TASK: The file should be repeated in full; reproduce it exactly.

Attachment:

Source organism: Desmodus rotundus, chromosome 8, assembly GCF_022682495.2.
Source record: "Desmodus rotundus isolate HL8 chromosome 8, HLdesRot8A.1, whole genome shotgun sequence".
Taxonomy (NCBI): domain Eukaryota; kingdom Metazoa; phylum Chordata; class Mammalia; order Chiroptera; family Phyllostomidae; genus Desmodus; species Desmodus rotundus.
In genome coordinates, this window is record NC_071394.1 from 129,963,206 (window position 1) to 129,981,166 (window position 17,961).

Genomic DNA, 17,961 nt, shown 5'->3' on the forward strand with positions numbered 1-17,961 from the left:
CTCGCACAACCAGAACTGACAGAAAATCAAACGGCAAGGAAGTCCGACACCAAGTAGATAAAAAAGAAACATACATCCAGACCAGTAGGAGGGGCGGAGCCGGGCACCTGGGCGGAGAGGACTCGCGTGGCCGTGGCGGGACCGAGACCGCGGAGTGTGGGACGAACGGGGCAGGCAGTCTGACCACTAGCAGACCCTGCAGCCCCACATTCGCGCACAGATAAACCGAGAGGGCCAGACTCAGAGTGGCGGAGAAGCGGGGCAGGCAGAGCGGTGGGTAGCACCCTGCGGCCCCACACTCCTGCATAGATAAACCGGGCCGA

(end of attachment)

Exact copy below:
Source organism: Desmodus rotundus, chromosome 8, assembly GCF_022682495.2.
Source record: "Desmodus rotundus isolate HL8 chromosome 8, HLdesRot8A.1, whole genome shotgun sequence".
Taxonomy (NCBI): domain Eukaryota; kingdom Metazoa; phylum Chordata; class Mammalia; order Chiroptera; family Phyllostomidae; genus Desmodus; species Desmodus rotundus.
In genome coordinates, this window is record NC_071394.1 from 129,963,206 (window position 1) to 129,981,166 (window position 17,961).

Genomic DNA, 17,961 nt, shown 5'->3' on the forward strand with positions numbered 1-17,961 from the left:
CTCGCACAACCAGAACTGACAGAAAATCAAACGGCAAGGAAGTCCGACACCAAGTAGATAAAAAAGAAACATACATCCAGACCAGTAGGAGGGGCGGAGCCGGGCACCTGGGCGGAGAGGACTCGCGTGGCCGTGGCGGGACCGAGACCGCGGAGTGTGGGACGAACGGGGCAGGCAGTCTGACCACTAGCAGACCCTGCAGCCCCACATTCGCGCACAGATAAACCGAGAGGGCCAGACTCAGAGTGGCGGAGAAGCGGGGCAGGCAGAGCGGTGGGTAGCACCCTGCGGCCCCACACTCCTGCATAGATAAACCGGGCCGA